Definition of Philosophy and the Nature of Inquiry

Topics: Philosophy, Logic, Epistemology Pages: 2 (716 words) Published: December 28, 2011
DEFINITION OF PHILOSOPHY AND NATURE OF PHILOSOPHICAL ENQUIRY. The term philosophy is Greek word from two words. These are: philos which means love or desire and Sophia which means wisdom (Pojman and Vaughn). So a philosopher is the one who searches for knowledge by asking questions .This paper aims at the definition of philosophy and nature of philosophical enquiry. Any given field of inquiry has philosophical roots and extensions. In general, philosophy is both an activity involving thinking about these kinds of ultimate questions and an activity involving the construction of sound reasons or insights into our most basic assumptions about the universe and our lives. Quite often, simply asking a series of ‘Why’ and ‘How’ questions can reveal these basic presuppositions. Children often ask such questions, sometimes to the annoyance of their parents, in order to get a feel for the way the world works. For example a child asking his father as to why he is reading this philosophy book: Child: Why are you reading ‘Reading for philosophical Inquiry?’’ Father: ‘It’s an assigned book in philosophy, one of my college courses.’ Child: ‘Why do you take philosophy?’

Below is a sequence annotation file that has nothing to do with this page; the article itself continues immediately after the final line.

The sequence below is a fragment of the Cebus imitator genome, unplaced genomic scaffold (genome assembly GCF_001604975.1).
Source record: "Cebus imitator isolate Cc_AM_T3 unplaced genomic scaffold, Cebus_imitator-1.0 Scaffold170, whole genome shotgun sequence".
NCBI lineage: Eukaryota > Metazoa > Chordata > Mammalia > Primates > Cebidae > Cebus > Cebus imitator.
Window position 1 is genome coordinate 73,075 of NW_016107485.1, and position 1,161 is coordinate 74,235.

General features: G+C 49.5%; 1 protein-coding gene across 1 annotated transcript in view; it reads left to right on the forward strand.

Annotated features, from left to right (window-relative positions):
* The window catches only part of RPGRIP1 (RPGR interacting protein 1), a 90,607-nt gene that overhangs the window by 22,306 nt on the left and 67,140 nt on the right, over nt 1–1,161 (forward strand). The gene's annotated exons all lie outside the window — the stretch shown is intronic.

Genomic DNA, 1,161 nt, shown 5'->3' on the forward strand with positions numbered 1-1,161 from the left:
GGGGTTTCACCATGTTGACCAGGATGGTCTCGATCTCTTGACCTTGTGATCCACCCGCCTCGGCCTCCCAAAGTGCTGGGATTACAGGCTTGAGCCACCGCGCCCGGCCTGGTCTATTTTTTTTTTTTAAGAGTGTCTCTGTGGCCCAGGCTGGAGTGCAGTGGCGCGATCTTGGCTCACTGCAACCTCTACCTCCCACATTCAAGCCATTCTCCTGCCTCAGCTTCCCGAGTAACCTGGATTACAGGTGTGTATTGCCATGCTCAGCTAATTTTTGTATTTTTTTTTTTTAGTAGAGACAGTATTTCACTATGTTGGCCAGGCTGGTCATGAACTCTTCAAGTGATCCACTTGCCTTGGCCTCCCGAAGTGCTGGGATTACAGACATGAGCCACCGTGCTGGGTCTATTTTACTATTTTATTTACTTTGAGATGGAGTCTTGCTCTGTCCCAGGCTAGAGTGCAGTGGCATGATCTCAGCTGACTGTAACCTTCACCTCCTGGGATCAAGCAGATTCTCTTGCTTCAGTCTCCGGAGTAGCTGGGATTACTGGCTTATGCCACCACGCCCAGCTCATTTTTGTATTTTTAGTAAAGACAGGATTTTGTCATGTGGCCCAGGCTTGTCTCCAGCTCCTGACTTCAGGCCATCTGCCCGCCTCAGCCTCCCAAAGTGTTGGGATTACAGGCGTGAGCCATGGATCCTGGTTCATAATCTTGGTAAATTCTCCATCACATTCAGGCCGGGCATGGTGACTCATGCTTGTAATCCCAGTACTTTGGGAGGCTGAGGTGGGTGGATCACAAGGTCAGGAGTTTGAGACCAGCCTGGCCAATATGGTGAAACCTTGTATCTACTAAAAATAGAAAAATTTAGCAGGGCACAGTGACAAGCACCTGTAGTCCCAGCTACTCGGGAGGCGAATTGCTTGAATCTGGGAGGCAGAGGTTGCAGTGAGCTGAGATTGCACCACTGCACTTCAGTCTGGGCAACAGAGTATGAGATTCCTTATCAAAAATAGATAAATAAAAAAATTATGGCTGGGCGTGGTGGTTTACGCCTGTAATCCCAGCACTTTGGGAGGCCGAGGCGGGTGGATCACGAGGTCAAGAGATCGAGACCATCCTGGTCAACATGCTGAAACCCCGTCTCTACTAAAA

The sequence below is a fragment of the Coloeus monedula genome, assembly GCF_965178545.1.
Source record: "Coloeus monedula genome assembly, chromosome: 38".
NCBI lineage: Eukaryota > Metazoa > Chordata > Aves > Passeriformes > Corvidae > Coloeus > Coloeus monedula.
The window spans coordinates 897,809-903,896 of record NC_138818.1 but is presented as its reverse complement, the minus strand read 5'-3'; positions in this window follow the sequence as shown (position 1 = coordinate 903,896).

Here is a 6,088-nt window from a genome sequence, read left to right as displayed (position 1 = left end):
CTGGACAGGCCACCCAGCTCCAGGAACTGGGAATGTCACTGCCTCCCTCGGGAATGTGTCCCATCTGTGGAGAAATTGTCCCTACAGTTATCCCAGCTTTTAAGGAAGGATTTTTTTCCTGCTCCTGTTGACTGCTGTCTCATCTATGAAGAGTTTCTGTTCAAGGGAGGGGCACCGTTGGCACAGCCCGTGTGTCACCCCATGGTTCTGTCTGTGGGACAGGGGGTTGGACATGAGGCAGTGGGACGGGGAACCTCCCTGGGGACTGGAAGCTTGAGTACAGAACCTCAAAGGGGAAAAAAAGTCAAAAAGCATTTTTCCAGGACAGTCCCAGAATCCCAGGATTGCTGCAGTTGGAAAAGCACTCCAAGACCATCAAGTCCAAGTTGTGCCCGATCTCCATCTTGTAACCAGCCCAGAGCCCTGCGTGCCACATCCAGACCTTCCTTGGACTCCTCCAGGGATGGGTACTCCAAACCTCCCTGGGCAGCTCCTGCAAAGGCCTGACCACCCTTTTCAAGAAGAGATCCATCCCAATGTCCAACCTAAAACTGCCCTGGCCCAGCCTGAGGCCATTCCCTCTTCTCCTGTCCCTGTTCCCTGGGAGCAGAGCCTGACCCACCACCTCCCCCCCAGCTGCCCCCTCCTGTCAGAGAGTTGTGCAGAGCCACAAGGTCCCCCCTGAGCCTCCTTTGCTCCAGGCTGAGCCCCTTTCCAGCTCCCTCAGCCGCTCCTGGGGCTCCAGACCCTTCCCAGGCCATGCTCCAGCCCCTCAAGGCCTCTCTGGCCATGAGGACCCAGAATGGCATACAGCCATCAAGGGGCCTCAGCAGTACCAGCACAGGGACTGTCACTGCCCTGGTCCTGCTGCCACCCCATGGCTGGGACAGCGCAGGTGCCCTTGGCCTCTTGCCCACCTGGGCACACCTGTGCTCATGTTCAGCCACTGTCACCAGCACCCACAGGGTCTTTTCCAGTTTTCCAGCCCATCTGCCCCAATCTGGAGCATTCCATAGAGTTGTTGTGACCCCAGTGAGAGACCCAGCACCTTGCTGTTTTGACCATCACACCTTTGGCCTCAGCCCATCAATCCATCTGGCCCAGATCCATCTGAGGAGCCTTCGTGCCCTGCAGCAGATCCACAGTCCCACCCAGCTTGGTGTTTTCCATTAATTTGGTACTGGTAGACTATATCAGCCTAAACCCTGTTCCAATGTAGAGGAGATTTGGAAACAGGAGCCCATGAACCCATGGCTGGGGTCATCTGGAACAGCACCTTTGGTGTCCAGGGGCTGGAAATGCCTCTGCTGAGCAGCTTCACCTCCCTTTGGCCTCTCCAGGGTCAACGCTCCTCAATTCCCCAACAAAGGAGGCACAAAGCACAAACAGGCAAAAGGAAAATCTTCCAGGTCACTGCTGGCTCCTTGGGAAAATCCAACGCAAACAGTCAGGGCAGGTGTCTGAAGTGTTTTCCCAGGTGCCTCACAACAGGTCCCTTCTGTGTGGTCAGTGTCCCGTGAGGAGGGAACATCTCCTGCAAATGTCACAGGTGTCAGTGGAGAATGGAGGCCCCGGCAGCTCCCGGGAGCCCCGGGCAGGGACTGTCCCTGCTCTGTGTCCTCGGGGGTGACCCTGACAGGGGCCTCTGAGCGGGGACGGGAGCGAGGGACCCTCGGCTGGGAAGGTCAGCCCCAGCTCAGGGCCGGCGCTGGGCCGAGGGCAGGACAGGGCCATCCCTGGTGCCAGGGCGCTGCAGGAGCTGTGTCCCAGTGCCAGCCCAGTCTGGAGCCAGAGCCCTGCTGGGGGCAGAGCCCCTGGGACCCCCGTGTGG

At this point in the dialogue, the child is curious to know everything and this conversation will likely take long until the father gets annoyed. However, philosophy is not just asking any questions but questions about the analysis of concepts, defining concepts or terms carefully, and about the grounds of knowledge, beliefs actions and activities. Rogers Straughan and John Wilson (1983) use the verb philosophizing instead of the noun philosophy. According to them philosophy is an activity. It is something one does and usually gets better at with practice. It is a form of thought one uses; it is a method of argument one adopts. Philosophizing involves getting clear about the meanings and uses of words and about the concepts that lie behind the words and about relevant types of reasons and argument, so that...
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